Emigration and occupations in the British Army. Notice all the names in Walker's photographs have a rank and a service number. The fact that this was a horse regiment is emphasized with the mention of occupations such as scouts, saddlers, a farrier, a silversmith, a vetenarian and a medical man. The  names are all of British origin though by 1899  the spread of the British empire meant that British families emigrated to all parts of the empire and then were ready to enlist even if they had settled in Australia or Canada. The mention of the Zulu scouts (4 casualties) is significant as these men would have had a valued role to play in reconnaissance.

Names documented too on the Edinburgh Scottish Horse Memorial. Another source of information on the casualties of the Scottish Horse in the South African War are the names that are recorded on the Scottish Horse (South African) memorial at Edinburgh Castle. These names have been recorded and transcribed by Annie Capewell (click here to view). It is the same list of men as appear on the Kensington memorial.

More about men whose names appear on the memorial. Reading through the names of men who died in the war led me to drill down into the archives to perhaps try to find out about at least one soldier whose name appears on the Scottish Horse Memorial. For example, here is the record of Major Frederick Dymoke Murray, of the Scottish Horse, and of the Black Watch (Royal Highlanders) retrieved from AngloBoerWar.com.

Major Frederick Dymoke Murray, of the Scottish Horse, and of the Black Watch (Royal Highlanders), was born on April 28th, 1872, and entered the Royal Highlanders on December 5th, 1891, in which regiment he received his lieutenancy on July 29th, 1896. From August 1st, 1898, till October 8th, 1899, he was aide-de-camp to the Hon. Sir Walter Francis Hely-Hutchinson, G.C.M.G., the late Governor and Commander-in-Chief in Natal; in October was aide-de-camp to the Lieutenant-General commanding a division, and from December 1st, 1899, till September 24th, 1900, was a signalling officer of a mounted Brigade of the Natal Field Force, graded as a staff captain. He was also again an aide-de-camp to the Governor and Commander-in-Chief in Natal, and during the earlier portion of the war was also acting brigade major to an infantry brigade. (Nottingham Evening Post, Monday 4th November 1901)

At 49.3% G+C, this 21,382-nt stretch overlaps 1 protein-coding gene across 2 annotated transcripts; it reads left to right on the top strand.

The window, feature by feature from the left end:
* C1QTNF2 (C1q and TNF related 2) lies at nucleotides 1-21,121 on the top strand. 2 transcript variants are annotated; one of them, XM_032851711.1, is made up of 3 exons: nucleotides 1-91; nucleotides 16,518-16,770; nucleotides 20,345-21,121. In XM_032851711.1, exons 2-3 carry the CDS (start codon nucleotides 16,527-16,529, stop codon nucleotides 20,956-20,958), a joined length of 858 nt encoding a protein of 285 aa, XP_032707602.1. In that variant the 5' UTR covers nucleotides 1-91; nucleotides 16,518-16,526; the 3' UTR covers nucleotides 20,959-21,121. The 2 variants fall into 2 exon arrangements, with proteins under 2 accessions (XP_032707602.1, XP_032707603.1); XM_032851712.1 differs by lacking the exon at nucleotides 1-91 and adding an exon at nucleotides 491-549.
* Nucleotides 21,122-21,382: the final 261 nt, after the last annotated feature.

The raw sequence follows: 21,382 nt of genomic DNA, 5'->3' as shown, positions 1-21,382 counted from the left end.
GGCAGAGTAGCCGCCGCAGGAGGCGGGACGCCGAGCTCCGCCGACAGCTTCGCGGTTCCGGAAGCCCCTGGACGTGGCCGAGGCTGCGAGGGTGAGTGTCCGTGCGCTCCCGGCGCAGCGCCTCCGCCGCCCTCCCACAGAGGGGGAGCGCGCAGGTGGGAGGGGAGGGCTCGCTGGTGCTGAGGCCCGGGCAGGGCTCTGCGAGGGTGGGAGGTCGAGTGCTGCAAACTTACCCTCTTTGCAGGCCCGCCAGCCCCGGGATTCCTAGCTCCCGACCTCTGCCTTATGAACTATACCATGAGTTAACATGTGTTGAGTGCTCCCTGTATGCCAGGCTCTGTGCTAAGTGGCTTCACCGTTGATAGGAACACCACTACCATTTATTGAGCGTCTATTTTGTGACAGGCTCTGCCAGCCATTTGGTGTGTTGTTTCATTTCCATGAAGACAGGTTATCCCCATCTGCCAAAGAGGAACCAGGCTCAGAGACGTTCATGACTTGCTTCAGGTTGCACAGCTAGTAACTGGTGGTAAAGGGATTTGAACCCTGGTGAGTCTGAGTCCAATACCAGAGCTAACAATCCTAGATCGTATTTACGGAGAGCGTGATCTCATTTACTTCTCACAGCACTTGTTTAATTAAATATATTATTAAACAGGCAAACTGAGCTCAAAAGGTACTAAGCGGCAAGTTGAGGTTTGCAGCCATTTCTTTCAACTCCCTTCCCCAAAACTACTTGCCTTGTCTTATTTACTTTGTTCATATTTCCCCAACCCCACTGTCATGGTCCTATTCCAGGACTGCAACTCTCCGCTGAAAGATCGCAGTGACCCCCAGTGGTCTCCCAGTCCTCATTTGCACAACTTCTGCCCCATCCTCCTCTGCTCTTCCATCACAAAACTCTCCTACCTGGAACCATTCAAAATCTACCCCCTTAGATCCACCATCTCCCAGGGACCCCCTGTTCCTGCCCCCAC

Major Frederick Dymoke Murray, one of the killed, belonged to the Black Watch, but was commanding the 2d Regiment of Scottish Horse. He was in his 30th year. His services in the present campaign had been twice mentioned in despatches by Sir Redvers Buller. He joined the Black Watch ten years ago. (Edinburgh Evening News, Monday 4th November 1901)

F D Murray, then commanding the 2nd Regiment of the Scottish Horse, was killed in action on on 30th October 1901. There is a memorial in Christ Church, Epsom, Surrey (his connection with Epsom is that from 1878 his parents and their children lived at Woodcote Hall, South Street, Epsom). He's also remembered on the Eton College memorial, the Black Watch memorial in Perth, Scotland, and the Black Watch memorial in Edinburgh.

Bravery in Action. The Victoria Cross was awarded to Lieutenant William John English for his heroic actions while serving with the Scottish Horse. Lt English (later Lt Col) was awarded the Victoria Cross for his heroism on 3 July 1901 in South Africa whilst serving as a lieutenant in the 2nd Scottish Horse. He is one of very few Irish born recipients of the Victoria Cross. The citation read: “This officer, with five men, was holding the position at Vlakfontein on 3 July 1901 during an attack by the Boers. Two of his men were killed and two wounded, but the position was still held, largely owing to the lieutenant's personal pluck. When the ammunition ran short, he went over to the next party and obtained more; to do so he had to cross some 15 yards of open ground, under a heavy fire at a range of from 20 to 30 yards.”

English received the Victoria Cross in person from King Edward VII in July 1901. He later achieved the rank of Lieutenant Colonel. He saw action in three major wars (the South African War, World War One and World War Two) and died on active service in 1941 (details summarised from the entry on Wikipedia).